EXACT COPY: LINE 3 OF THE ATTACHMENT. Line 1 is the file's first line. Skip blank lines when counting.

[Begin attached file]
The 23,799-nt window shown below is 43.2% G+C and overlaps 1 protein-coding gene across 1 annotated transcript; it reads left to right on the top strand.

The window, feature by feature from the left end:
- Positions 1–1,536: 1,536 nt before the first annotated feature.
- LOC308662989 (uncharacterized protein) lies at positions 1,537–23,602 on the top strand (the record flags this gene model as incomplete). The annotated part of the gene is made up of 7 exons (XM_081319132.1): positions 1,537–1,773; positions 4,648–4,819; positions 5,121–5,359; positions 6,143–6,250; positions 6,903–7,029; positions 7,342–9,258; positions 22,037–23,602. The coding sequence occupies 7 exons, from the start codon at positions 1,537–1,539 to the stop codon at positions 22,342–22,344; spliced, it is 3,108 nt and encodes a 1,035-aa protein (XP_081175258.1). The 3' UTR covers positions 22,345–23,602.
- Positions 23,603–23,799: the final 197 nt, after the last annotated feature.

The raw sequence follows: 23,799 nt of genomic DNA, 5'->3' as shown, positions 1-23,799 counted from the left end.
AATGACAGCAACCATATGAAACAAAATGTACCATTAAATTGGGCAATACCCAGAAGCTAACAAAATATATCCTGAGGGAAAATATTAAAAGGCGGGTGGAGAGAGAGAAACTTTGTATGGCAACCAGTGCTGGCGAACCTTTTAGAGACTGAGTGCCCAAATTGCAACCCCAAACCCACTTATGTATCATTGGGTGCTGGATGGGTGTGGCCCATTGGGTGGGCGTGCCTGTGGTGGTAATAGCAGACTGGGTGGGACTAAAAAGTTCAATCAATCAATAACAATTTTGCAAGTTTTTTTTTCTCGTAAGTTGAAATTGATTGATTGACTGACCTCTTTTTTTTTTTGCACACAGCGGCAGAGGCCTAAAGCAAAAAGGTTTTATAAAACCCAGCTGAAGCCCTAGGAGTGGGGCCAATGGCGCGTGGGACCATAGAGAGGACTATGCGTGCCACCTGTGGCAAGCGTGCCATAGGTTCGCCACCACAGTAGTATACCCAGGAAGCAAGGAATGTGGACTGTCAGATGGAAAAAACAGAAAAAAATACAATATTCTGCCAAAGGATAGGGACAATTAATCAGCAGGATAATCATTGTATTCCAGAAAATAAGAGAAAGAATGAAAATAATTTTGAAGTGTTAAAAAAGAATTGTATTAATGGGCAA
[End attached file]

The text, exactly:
- Positions 1–1,536: 1,536 nt before the first annotated feature.